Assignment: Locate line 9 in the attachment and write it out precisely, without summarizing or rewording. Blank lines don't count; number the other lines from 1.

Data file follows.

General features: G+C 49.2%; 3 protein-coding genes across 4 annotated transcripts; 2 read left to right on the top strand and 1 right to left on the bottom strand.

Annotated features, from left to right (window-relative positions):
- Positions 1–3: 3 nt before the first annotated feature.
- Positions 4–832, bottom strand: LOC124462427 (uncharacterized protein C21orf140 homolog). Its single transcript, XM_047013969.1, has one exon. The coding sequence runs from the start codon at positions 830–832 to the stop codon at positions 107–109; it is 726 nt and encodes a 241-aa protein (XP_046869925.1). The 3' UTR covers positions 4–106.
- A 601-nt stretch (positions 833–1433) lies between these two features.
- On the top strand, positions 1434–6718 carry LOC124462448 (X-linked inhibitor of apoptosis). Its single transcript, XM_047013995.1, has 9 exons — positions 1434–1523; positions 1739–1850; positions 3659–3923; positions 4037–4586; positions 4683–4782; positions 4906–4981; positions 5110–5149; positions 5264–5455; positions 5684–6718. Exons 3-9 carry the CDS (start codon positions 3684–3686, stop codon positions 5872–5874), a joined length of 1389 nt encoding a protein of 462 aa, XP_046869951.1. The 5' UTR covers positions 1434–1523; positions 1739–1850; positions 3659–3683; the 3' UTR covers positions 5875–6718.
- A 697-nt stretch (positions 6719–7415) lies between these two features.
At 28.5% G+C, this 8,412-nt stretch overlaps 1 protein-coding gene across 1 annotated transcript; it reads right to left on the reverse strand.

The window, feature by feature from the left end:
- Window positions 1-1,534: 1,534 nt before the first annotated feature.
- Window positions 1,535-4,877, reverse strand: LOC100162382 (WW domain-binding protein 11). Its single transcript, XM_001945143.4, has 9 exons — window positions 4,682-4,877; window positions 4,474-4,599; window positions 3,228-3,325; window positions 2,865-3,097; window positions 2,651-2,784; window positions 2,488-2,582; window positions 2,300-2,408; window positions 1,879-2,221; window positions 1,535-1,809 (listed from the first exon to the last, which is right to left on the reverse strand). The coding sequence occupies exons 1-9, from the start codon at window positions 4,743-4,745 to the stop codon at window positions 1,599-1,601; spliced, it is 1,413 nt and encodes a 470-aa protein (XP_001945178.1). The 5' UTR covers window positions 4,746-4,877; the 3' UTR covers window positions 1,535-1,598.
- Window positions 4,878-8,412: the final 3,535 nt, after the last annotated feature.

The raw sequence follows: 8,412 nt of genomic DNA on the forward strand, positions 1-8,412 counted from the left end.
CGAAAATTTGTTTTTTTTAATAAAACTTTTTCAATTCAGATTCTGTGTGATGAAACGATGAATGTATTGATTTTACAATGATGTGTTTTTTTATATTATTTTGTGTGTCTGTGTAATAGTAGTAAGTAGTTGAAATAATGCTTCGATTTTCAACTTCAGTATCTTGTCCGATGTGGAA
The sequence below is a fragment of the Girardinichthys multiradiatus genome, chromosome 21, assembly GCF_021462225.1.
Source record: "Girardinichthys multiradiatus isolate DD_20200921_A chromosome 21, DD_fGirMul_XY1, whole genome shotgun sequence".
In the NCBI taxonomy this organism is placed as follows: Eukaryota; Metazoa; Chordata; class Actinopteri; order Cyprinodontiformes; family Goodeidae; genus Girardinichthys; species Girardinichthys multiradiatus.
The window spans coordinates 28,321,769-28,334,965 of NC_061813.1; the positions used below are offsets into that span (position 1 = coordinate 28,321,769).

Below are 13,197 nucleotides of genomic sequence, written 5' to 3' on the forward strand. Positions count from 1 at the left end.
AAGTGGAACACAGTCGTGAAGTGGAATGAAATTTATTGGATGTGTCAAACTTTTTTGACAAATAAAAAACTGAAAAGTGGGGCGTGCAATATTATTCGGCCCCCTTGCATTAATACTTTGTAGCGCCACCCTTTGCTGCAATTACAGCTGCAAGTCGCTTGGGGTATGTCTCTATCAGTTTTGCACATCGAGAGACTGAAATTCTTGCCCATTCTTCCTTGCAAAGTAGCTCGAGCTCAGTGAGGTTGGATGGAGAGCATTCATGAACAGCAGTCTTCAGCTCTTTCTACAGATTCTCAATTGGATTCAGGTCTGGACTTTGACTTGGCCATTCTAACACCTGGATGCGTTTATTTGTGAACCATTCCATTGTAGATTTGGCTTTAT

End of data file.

The window, feature by feature from the left end: